Teaching English as a Foreign Language can mean speaking to 5 people for 5 hours a day, or 250 people for 5 hours a day. It can mean teaching one-on-one, groups of four or five, or classes of over 50. The one thing about teaching is that it will always involve speaking, people, and speaking with people. After all, it’s not a lesson without a student! So it might seem funny, then, that TEFL teachers can get lonely.
But it’s true.
Even though we can spend our days talking the hind legs off a donkey with people of all ages and from all walks of life, this is not the same as hanging out and chewing the fat with your friends. This is true both if you are teaching English online or if you are teaching in a classroom abroad.
Why are connections so important?
But first, let’s talk about why having a community is so important. Humans are social beings. Even if you enjoy being alone and doing solo activities, you will still have a need to connect with other people. We can’t spend all of our time alone, so we need to have a community around us to connect with at those times we don’t want to be alone anymore. We need friends to be able to relax and connect and share. Culture shock and homesickness are also very real issues, so even if our friends are at home while we are abroad we need to stay connected to help us settle into our new surroundings without freaking out too much. As TEFL teachers, we also need a community that can help us in our teaching, with who we can share ideas and tips and tricks for the classroom.
Read more: Culture Shock
So how can you make sure you have a community around you to support you both as a friend and as a teacher?
Let’s look at a few ideas.
Finding friends online
No, we’re not talking about Tinder! But looking online is an obvious place to look for friends and contacts. If you’re on Facebook, find pages and groups related either to your personal interests or teaching. You might find a group for TEFL teachers or, even better, for TEFL teachers in the same country as you. These groups allow you to chat about all things TEFL-related without boring anyone!
Not only Facebook but Instagram and Twitter too – be sure to follow accounts of like-minded people. Following other TEFL teachers will give you inspiration for classroom ideas and activities. Following people who are nearby will give you ideas for things to do in your free time if you’re new to the area.
If you are working for a particular online platform, you should be a part of a community with other teachers from the same company. If you’re not, be sure to ask your company if they can put you in touch with other teachers. While you might feel like you’re in competition for students, there are more than enough students to go around at the moment and this is the next best thing to a bricks-and-mortar staff room.
Look online for webinars or online courses that you are interested in as well. These will give you the opportunity to upskill while introducing you to other TEFL teachers or trainers. Even better would be if you found out about an EFL conference in your area you could attend.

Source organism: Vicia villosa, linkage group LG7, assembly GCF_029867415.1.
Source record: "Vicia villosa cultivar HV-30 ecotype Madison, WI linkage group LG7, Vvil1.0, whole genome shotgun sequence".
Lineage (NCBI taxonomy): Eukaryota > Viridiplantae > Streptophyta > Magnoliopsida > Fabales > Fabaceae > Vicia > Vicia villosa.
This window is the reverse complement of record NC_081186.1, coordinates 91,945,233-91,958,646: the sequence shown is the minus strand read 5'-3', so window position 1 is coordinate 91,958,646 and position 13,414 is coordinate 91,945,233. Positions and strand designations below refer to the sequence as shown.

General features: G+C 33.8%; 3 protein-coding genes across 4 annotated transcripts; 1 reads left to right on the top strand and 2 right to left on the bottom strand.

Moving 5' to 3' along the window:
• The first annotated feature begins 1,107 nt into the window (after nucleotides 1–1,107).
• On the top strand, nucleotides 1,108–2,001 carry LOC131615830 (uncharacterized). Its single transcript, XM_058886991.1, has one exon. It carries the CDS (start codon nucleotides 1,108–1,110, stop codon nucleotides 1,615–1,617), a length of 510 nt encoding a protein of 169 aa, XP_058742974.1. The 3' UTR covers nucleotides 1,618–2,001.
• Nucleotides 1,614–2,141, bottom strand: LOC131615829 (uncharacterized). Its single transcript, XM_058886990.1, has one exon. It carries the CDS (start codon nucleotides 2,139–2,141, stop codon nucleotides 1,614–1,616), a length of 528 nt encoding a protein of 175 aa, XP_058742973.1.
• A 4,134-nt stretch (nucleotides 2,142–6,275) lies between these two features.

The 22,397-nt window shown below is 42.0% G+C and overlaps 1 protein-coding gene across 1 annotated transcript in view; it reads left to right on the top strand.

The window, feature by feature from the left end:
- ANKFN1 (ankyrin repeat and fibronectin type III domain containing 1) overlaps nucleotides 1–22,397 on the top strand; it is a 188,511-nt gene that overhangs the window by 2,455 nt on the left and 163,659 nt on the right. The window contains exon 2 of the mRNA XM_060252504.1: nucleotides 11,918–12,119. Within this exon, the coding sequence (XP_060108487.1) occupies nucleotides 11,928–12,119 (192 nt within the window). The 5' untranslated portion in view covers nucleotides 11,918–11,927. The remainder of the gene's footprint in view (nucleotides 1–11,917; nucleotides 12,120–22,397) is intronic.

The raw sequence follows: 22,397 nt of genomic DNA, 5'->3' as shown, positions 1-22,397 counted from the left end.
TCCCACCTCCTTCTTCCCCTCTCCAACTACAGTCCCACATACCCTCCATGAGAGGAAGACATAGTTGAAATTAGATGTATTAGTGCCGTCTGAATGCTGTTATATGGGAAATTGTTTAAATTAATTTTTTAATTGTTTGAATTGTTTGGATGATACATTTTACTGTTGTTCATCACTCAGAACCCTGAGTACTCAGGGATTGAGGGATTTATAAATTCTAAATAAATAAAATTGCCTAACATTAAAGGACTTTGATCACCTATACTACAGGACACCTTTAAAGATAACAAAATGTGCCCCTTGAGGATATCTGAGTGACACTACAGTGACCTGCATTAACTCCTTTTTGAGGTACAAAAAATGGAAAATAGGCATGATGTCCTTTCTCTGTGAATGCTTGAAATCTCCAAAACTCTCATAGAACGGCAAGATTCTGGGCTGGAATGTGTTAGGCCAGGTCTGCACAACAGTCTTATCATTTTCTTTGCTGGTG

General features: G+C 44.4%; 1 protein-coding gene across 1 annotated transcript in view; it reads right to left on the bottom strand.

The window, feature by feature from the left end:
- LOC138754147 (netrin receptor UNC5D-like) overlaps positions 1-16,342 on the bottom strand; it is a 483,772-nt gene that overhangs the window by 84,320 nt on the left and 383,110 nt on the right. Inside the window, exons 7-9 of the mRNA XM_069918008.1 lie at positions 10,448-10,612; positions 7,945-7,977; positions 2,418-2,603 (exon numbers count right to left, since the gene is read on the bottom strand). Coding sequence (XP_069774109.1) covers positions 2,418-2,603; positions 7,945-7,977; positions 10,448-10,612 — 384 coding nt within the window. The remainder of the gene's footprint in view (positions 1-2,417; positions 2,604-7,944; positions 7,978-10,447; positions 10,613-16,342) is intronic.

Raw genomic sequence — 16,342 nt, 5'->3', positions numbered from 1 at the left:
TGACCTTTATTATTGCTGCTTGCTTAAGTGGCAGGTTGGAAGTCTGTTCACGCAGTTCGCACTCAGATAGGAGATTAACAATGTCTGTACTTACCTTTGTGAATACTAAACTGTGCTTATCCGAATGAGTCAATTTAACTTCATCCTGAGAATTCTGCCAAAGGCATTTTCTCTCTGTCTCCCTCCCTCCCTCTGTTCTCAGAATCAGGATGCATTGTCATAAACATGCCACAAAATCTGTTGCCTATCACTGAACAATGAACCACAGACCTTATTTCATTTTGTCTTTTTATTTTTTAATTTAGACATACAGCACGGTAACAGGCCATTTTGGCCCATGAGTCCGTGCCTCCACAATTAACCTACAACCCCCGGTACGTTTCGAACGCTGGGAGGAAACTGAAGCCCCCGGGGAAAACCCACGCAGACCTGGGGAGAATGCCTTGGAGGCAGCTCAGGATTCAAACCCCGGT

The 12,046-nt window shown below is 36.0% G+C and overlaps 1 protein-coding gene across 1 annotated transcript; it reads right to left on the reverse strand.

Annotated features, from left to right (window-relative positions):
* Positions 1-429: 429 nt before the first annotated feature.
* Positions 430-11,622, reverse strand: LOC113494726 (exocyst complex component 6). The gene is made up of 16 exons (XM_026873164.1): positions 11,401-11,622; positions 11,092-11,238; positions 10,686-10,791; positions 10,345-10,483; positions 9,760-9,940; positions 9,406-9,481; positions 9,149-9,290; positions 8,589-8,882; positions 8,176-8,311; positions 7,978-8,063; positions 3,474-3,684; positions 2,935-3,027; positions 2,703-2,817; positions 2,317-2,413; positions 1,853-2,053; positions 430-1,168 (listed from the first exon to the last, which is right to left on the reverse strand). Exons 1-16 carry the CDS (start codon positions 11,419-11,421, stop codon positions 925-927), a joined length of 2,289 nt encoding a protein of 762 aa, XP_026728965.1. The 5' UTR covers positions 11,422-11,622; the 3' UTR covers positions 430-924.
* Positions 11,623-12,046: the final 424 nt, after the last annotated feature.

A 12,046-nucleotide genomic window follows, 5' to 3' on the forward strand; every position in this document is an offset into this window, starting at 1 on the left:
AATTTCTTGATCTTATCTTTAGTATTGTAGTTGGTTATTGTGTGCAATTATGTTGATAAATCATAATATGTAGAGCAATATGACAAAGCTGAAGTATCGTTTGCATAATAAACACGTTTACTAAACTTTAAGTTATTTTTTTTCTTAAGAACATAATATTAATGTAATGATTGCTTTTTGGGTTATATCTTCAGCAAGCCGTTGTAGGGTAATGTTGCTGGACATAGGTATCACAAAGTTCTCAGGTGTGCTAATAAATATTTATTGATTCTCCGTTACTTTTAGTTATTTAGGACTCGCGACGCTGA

Finding friends at school
If you are working at a school, the staff room is a great place to meet friends. If there are other TEFL teachers, this is a great way to troubleshoot any problematic issues and brainstorm ideas. It’s common for teachers to share worksheets and classroom games, so it’s a good place to plan your lessons if you’re looking for inspiration.
If you’re living abroad, the staff room is an easy way to get to know local teachers. They can answer any questions you might have about the area, and they can provide a glimpse into the local culture. Plus, this is an easy way to learn the local language; many teachers in foreign countries are happy to do a language exchange arrangement to help them top up their English.
Finding local friends
If you’re living abroad you might be working online or in a school. Or if you’re in a school, you might find yourself getting on with other staff members. If this is the case, that’s awesome! Make sure you make an effort to spend time together outside the school too. This might mean going out of your comfort zone and inviting them out for a meal, or asking for their opinions on what to do on the weekends.
If you are teaching online but living abroad, it can be a bit trickier. However, there are bound to be other digital nomads or TEFL teachers wherever you are. If, for example, you are in Bangkok, you can always head to Khao San Road and meet tourists or other travellers you can hang out with. Or there might be a well-known ex-pat area where other long-term visitors are known to hang out and make friends. Alternatively, you can look online and find a local walking, cooking or wine-tasting group that you can join – whatever tickles your fancy!
Read more: Top 3 Ways to Make Friends While Abroad
Friends at home
And of course, we mustn’t forget our friends and family back home. These days it’s so easy to keep in touch with our friends no matter where we are, and no matter where they are. If you are teaching online at home, make sure you find the time to hang out with your friends on a regular basis. You might not have the same working hours as they do so it might be a bit tricky, but it’s definitely something you should put some effort into.
If you are teaching in a foreign country, check in with your friends back home on a regular basis. They might think you have left them for more exotic pastures so you are too busy to keep in touch, so be sure to include them in your adventures so they can feel a part of your life. Let’s face it, Sally sitting in Guildford would even find your trip to a Mexican supermarket interesting!
Having a community and a support structure when you are a TEFL teacher is important, whether you are teaching online or in the classroom, at home or abroad. Luckily there are plenty of ways you can find your friends and make sure you have your squad at hand when you need them.